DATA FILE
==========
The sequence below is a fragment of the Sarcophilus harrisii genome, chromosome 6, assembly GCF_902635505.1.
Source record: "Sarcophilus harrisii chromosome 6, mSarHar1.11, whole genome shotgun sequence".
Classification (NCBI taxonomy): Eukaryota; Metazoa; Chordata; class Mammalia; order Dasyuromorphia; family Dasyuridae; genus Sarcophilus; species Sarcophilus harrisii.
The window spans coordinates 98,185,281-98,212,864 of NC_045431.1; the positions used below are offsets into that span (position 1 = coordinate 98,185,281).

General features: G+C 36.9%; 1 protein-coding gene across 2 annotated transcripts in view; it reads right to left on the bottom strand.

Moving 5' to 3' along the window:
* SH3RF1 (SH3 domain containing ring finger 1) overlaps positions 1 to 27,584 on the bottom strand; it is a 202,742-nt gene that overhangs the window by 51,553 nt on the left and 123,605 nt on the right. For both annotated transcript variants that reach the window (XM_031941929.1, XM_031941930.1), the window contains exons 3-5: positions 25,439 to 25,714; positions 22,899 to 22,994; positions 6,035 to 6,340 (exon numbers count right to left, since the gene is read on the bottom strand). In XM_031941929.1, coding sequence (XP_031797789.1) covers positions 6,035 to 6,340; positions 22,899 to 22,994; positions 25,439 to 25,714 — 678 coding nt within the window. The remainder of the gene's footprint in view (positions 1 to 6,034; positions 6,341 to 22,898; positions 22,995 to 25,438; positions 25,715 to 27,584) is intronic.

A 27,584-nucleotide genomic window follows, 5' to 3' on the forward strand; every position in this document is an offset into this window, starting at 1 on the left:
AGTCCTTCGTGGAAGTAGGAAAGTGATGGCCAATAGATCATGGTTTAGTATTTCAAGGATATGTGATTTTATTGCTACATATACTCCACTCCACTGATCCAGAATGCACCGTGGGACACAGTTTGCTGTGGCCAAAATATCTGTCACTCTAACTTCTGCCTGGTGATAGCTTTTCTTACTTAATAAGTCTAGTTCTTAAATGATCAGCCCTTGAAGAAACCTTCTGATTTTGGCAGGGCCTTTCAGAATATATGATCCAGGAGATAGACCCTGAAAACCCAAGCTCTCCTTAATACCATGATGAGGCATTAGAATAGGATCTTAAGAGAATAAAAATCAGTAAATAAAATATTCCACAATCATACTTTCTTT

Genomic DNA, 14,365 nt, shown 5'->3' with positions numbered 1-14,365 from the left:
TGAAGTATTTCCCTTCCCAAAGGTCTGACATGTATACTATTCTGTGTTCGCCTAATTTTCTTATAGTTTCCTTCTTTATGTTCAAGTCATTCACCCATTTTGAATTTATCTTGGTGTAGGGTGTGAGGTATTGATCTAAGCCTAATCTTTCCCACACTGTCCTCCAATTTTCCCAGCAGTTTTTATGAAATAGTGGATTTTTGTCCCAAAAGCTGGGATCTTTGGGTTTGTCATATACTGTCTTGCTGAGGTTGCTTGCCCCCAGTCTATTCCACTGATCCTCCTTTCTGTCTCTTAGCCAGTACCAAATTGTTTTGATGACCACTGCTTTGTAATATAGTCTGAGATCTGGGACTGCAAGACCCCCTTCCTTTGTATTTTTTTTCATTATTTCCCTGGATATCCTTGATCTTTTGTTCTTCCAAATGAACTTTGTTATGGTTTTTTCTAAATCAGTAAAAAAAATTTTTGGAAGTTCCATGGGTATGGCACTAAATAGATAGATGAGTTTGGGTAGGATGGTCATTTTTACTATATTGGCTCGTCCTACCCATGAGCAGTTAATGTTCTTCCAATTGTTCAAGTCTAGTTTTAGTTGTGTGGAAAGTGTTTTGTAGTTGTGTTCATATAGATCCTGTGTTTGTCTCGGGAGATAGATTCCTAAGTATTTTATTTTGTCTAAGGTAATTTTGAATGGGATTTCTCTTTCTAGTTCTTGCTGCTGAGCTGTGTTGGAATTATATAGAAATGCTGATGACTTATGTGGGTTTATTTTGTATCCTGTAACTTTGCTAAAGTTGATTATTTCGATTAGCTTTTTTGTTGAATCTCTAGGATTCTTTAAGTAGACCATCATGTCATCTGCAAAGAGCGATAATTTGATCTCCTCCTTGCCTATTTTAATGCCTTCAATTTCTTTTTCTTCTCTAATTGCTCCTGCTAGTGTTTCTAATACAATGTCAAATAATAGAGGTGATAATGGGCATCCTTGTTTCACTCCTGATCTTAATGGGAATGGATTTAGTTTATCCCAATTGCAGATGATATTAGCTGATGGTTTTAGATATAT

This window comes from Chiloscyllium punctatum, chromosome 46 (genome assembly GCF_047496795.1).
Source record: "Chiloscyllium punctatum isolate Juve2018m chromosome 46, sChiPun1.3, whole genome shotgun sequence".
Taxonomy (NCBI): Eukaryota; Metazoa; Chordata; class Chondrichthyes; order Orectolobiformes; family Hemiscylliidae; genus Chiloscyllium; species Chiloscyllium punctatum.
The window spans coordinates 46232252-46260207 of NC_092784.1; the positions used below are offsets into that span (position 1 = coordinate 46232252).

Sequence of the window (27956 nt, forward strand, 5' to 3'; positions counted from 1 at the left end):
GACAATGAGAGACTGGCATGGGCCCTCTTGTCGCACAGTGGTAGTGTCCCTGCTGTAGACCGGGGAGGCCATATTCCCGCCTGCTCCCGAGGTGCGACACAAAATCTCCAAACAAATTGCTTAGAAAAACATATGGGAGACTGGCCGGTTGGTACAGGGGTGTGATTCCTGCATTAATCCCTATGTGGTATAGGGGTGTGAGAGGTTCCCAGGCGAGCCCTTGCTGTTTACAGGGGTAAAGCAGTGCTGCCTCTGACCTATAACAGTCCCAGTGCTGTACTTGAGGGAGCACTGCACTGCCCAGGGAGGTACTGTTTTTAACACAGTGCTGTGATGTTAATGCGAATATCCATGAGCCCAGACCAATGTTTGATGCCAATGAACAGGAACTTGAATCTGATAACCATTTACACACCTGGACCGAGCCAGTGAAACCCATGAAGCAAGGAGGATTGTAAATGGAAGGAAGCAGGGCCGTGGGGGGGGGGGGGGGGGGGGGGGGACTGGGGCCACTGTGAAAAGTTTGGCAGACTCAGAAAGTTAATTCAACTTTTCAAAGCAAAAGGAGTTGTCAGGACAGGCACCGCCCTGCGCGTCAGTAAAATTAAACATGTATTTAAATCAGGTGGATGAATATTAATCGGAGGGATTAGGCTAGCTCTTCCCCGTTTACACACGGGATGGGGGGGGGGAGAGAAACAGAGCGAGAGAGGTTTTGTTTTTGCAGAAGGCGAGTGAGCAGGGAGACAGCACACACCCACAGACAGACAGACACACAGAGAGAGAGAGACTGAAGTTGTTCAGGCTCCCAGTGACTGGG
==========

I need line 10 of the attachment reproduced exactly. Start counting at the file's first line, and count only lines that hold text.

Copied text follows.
Genomic DNA, 14,365 nt, shown 5'->3' with positions numbered 1-14,365 from the left: